Zimbabwe lifts import duties on basic goods, with SA set to benefit





JOHANNESBURG – On Tuesday, Zimbabwe lifted import duties on a range of basic goods – including rice, cooking oil, sugar, maize meal, milk powder and soap – for the next six months.

The move comes amid rising inflation, which reached 96.4% at the last count in April, as the Zimbabwean dollar continues to plummet against major currencies.

Officially the Zimbabwe dollar opened the year trading at Z$108 to the US dollar, but is now trading at Z$277 per US$1 on the recently introduced interbank market. On the parallel market, the depreciation of the Zimbabwe dollar is more pronounced – it has fallen from Z$210 to a US dollar at the start of the year, but it is now trading at between Z$420 and $500.

The suspension of duties will be in place for six months, starting on 17 May.

South Africa, Zimbabwe’s biggest trading partner, is set to benefit from the new measures, while the move may put more pressure on Zimbabwean industry.

Though operating under a multicurrency system, production in Zimbabwe is indexed to the US dollar and with the greenback strengthening, consumers are likely to choose imported products over domestic products.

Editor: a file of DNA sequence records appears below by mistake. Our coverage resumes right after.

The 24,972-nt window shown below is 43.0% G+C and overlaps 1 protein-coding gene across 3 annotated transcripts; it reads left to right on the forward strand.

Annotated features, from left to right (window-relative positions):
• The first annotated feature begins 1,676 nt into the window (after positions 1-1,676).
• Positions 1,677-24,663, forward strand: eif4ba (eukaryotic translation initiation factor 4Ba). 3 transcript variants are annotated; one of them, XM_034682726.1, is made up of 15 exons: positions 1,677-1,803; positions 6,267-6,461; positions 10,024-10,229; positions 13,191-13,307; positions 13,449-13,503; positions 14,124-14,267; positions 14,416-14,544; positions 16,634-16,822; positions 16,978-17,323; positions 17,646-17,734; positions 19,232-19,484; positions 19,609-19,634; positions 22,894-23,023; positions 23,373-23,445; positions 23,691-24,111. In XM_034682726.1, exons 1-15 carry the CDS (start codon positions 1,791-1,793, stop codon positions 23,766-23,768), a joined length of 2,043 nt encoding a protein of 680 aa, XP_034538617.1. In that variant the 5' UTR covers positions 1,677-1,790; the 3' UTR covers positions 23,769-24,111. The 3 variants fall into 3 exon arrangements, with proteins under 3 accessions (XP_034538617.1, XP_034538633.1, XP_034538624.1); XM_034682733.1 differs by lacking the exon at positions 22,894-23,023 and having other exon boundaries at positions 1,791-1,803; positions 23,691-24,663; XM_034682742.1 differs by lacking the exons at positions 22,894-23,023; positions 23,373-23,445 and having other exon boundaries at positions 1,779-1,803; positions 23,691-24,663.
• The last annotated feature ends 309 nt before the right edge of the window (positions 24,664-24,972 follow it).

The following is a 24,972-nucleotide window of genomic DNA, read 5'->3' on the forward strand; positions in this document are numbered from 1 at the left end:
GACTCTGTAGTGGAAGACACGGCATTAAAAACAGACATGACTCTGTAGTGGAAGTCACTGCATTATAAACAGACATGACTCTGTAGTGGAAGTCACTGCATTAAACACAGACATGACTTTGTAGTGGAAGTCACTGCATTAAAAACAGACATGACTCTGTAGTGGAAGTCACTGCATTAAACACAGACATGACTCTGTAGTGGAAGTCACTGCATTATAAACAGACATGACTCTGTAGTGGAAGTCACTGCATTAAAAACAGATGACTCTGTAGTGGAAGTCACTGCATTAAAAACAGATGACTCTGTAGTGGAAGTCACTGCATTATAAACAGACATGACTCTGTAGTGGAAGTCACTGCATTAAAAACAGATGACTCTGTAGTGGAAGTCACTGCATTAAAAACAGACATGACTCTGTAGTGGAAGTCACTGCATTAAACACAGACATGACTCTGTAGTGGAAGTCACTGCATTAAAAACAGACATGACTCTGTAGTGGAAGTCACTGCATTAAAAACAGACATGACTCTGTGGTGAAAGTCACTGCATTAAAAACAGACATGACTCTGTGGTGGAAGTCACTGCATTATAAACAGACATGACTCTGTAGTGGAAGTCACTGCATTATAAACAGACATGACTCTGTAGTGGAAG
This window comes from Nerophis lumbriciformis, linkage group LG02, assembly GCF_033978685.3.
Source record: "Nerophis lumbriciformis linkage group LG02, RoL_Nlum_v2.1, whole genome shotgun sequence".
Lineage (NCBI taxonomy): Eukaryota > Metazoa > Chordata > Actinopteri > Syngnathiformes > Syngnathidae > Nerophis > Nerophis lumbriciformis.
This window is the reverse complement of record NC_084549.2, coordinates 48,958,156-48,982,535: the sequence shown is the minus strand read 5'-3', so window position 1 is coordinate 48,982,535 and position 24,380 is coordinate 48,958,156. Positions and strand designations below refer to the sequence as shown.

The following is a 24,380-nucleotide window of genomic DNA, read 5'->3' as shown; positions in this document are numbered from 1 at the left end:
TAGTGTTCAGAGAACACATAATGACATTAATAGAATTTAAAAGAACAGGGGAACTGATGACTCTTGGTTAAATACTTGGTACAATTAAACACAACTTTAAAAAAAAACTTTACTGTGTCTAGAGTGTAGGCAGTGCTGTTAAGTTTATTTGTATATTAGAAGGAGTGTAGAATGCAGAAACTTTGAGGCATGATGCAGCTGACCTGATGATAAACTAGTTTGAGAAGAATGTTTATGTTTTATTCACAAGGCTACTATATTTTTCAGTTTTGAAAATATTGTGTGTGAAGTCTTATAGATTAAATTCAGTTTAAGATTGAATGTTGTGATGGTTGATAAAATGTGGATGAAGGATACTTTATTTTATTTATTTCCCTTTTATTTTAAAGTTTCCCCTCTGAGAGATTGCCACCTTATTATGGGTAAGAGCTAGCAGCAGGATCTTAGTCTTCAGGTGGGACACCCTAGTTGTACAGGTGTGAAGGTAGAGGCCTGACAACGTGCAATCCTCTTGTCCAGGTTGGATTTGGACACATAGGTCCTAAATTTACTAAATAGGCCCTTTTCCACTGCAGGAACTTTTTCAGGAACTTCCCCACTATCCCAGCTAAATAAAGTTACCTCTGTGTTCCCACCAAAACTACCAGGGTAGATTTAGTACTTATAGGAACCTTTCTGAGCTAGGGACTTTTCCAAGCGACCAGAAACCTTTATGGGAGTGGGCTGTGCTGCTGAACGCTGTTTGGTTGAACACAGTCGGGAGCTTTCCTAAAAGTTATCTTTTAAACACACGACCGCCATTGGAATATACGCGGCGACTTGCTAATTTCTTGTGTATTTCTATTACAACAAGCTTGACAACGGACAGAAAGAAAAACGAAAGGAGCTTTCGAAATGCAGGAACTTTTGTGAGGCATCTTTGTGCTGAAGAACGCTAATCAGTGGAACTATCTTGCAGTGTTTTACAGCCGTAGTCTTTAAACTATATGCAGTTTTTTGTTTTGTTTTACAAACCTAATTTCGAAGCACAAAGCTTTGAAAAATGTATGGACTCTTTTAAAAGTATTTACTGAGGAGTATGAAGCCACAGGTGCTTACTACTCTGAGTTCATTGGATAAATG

Recently, Zimbabwean authorities said that locally-manufactured basic commodities now account for 70% of retail shelf space.

At the weekend, Finance Minister Mthuli Ncube said that the new measures are aimed at improving access to affordable basic commodities.

He highlighted the impact of war in Ukraine, and said that the government aimed to stabilise the economy, contain inflationary pressures, and restore the purchasing power of the local currency.

“Those with free funds are, with immediate effect, permitted to make use of these funds and other resources to import basic commodities,” Ncube wrote in a statement released Saturday night.

Earlier this month, Zimbabwe suspended bank lending for most industries to stem the decline of its local currency. It was alleged that some parties were borrowing money to speculate and undermine the local currency.

However, the Zimbabwean government quickly backtracked on the regulation after local companies couldn’t borrow what they need to buy raw materials and machinery.  – Fin24